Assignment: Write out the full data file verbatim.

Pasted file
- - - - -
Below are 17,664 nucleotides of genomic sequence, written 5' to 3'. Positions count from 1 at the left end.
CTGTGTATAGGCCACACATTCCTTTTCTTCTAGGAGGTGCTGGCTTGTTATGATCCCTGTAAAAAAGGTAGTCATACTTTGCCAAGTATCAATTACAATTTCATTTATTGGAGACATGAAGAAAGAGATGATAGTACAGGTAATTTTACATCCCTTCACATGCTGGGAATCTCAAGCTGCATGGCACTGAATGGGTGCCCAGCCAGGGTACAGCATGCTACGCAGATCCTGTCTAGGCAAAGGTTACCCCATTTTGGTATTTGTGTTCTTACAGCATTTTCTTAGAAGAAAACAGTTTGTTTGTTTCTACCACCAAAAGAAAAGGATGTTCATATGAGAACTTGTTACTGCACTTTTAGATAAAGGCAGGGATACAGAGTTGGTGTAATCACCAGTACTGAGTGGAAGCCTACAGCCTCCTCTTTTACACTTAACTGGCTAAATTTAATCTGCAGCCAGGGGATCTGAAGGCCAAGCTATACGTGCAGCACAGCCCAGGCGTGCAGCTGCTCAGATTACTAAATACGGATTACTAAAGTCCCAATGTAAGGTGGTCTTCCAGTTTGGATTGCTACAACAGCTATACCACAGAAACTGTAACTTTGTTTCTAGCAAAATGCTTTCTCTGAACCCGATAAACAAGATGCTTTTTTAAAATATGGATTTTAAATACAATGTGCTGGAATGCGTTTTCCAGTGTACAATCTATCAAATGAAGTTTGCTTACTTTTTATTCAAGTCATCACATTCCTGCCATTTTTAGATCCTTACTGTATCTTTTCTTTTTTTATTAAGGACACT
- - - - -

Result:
Below are 17,664 nucleotides of genomic sequence, written 5' to 3'. Positions count from 1 at the left end.
CTGTGTATAGGCCACACATTCCTTTTCTTCTAGGAGGTGCTGGCTTGTTATGATCCCTGTAAAAAAGGTAGTCATACTTTGCCAAGTATCAATTACAATTTCATTTATTGGAGACATGAAGAAAGAGATGATAGTACAGGTAATTTTACATCCCTTCACATGCTGGGAATCTCAAGCTGCATGGCACTGAATGGGTGCCCAGCCAGGGTACAGCATGCTACGCAGATCCTGTCTAGGCAAAGGTTACCCCATTTTGGTATTTGTGTTCTTACAGCATTTTCTTAGAAGAAAACAGTTTGTTTGTTTCTACCACCAAAAGAAAAGGATGTTCATATGAGAACTTGTTACTGCACTTTTAGATAAAGGCAGGGATACAGAGTTGGTGTAATCACCAGTACTGAGTGGAAGCCTACAGCCTCCTCTTTTACACTTAACTGGCTAAATTTAATCTGCAGCCAGGGGATCTGAAGGCCAAGCTATACGTGCAGCACAGCCCAGGCGTGCAGCTGCTCAGATTACTAAATACGGATTACTAAAGTCCCAATGTAAGGTGGTCTTCCAGTTTGGATTGCTACAACAGCTATACCACAGAAACTGTAACTTTGTTTCTAGCAAAATGCTTTCTCTGAACCCGATAAACAAGATGCTTTTTTAAAATATGGATTTTAAATACAATGTGCTGGAATGCGTTTTCCAGTGTACAATCTATCAAATGAAGTTTGCTTACTTTTTATTCAAGTCATCACATTCCTGCCATTTTTAGATCCTTACTGTATCTTTTCTTTTTTTATTAAGGACACT